Finland is not only a country renowned for its safety, clean air or nature, it is also a proud host of the highest quality education system in the world. As one of the most stable and developed countries in the world, Finland is ideal studying destination for any international student.

Study in Finland

The Finnish education system is built on research-based pedagogical methods developed over many decades. Teaching focuses on identifying and nurturing the individual strengths of students, rather than grading and comparing them with one another.

The relationship between teachers and students is open and non-hierarchical, with classes often taught in small groups that enable close student-teacher interaction. There is a strong emphasis on digital learning too.

You will experience great personal growth. Studying abroad means living in a different culture, and you might even face a cultural shock. But not to worry: you will enjoy your time here, since it has been proven that Finland has high standard of living when it comes to basic needs, foundations of well-being and personal freedom (5th in Social Progress Index 2018). Sooner or later you will become familiar with the Finnish habits and lifestyle and start adopting them in your own behaviour. Through this process, you will become more independent, confident and open – and maybe a little bit Finnish as well.

Read more about living in Finland »

Read more about the Finnish educational system » 

 

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English skills

You will learn new languages. Studying in English in a Finnish university is like a high-class language course. You don’t have to know Finnish to be understood here: Finland ranks as #8 in fluency of English compared to other non-English-speaking countries (English Proficiency Index 2018). In addition to academic English and daily conversations, you might learn some Finnish. Learning Swedish is possible as well, since Swedish is another official language in Finland. Studying abroad is a great way to improve your language skills.

International students are happy in Finland

Studying in Finland means that you are studying in a highly collaborative and international environment. International students are happy here; Finland stands out in student satisfaction surveys as Europe’s number one place for international students. In a study by the global platform StudyPortals, Finland was given an average satisfaction rating of 9.2 out of 10. You will meet lots of students from all over the world and you will complete study tasks together – not to forget all the activities outside studies.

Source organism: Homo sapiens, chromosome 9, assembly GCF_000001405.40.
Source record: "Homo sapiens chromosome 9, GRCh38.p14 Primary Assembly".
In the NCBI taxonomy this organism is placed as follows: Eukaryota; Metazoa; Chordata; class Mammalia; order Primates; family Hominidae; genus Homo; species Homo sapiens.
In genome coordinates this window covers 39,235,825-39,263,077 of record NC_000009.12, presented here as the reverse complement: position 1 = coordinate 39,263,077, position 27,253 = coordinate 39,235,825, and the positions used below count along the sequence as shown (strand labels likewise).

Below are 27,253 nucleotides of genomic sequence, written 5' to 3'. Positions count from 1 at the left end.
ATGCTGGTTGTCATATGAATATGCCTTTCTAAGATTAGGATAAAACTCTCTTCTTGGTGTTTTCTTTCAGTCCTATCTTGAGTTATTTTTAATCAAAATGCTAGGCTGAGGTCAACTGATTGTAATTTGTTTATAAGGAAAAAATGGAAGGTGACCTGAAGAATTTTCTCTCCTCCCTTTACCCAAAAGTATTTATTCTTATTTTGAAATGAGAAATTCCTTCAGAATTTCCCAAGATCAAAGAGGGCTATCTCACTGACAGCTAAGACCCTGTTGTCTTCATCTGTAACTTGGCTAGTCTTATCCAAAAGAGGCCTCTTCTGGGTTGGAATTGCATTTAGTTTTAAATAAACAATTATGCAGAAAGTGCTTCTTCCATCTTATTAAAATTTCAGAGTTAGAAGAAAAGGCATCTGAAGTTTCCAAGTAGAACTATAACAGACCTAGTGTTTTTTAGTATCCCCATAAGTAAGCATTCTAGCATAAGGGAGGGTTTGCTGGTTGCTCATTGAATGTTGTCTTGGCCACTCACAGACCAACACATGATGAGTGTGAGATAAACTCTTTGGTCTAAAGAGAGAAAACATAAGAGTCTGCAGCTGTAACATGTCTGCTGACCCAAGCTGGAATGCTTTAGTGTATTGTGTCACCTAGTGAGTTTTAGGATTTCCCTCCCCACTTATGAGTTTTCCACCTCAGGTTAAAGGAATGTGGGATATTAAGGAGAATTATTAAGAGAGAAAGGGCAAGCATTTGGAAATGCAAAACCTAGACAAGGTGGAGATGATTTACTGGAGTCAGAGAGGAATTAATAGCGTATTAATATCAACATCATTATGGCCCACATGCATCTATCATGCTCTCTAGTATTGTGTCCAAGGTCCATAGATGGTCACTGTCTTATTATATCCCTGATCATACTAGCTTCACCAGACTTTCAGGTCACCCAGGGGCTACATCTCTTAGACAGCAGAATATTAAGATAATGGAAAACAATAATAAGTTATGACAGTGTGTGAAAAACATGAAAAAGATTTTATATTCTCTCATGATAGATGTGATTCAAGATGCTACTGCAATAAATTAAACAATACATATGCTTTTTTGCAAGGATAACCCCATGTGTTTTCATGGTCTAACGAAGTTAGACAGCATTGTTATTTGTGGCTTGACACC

You will gain valuable international experience. We are living in a world that knows no boundaries. You might build an international career or you might return to your home country filled with new experiences, knowledge and a world-class academic degree. Studying abroad gives you valuable insights about adapting to and understanding different cultures.

Read about the experiences of international students »

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University facilities

It is rare that students need to buy books, as university libraries are typically well equipped with both printed and digital resources. Library membership is free for everyone.

Campuses also offer world-class laboratories and other research facilities. Leisure facilities – which are free for students to access – often include gyms, courts for ball games, swimming pools and more.

Warm lunches and other food are always provided at campus canteens, where discounts are available to student card holders.

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Student safety and support

The World Economic Forum has named Finland as the world's safest country and with the least organized crime. The police are trusted and citizens respect the rule of law and the rights of others. Helsinki has also been named as the most honest city in the world.

Student unions have well established support programs for foreign scholars, who are assigned tutors to help them with both academic and personal matters.

Student union membership

Each university in Finland has a student union that all students are obliged to join. Depending on the university, student union membership is EUR 80 to EUR 130 per year.

The benefits of student union membership include:

  • Free healthcare for Bachelor’s and Master’s degree students. Healthcare services include access to clinics, general practitioners, dentists, vaccinations and mental healthcare, as well as laboratory examinations, X-rays and physiotherapy upon referral. (Please note that students from outside the European Economic Area still need to have health insurance with coverage of at least EUR 30,000 per year in order to be granted a residence permit)
  • Discounts on long-distance trains and buses
  • Discounts on meals from university restaurants, as well as certain other restaurants and shops
  • Discounts on museum, theatre and concert tickets
  • Opportunities to participate in organised leisure events and trips, as well as hire equipment for various sporting activities

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Residence permit applications